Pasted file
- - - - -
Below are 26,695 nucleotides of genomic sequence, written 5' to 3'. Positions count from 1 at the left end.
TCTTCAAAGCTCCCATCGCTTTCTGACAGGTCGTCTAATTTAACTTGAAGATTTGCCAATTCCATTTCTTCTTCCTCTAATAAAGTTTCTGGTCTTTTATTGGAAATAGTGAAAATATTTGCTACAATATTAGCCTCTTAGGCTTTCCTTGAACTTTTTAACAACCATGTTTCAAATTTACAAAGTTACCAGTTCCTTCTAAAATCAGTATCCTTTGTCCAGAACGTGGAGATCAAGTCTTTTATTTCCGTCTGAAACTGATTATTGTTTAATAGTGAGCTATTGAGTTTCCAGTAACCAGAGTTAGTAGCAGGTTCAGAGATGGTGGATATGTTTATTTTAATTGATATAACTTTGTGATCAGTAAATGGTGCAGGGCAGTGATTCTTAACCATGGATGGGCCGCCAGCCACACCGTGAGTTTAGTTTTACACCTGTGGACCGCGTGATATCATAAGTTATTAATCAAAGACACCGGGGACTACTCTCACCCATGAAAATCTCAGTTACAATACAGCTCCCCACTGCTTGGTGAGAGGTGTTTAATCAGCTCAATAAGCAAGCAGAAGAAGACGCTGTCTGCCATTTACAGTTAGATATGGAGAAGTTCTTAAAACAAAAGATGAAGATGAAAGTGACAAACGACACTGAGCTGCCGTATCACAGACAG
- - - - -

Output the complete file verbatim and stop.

Below are 26,695 nucleotides of genomic sequence, written 5' to 3'. Positions count from 1 at the left end.
TCTTCAAAGCTCCCATCGCTTTCTGACAGGTCGTCTAATTTAACTTGAAGATTTGCCAATTCCATTTCTTCTTCCTCTAATAAAGTTTCTGGTCTTTTATTGGAAATAGTGAAAATATTTGCTACAATATTAGCCTCTTAGGCTTTCCTTGAACTTTTTAACAACCATGTTTCAAATTTACAAAGTTACCAGTTCCTTCTAAAATCAGTATCCTTTGTCCAGAACGTGGAGATCAAGTCTTTTATTTCCGTCTGAAACTGATTATTGTTTAATAGTGAGCTATTGAGTTTCCAGTAACCAGAGTTAGTAGCAGGTTCAGAGATGGTGGATATGTTTATTTTAATTGATATAACTTTGTGATCAGTAAATGGTGCAGGGCAGTGATTCTTAACCATGGATGGGCCGCCAGCCACACCGTGAGTTTAGTTTTACACCTGTGGACCGCGTGATATCATAAGTTATTAATCAAAGACACCGGGGACTACTCTCACCCATGAAAATCTCAGTTACAATACAGCTCCCCACTGCTTGGTGAGAGGTGTTTAATCAGCTCAATAAGCAAGCAGAAGAAGACGCTGTCTGCCATTTACAGTTAGATATGGAGAAGTTCTTAAAACAAAAGATGAAGATGAAAGTGACAAACGACACTGAGCTGCCGTATCACAGACAG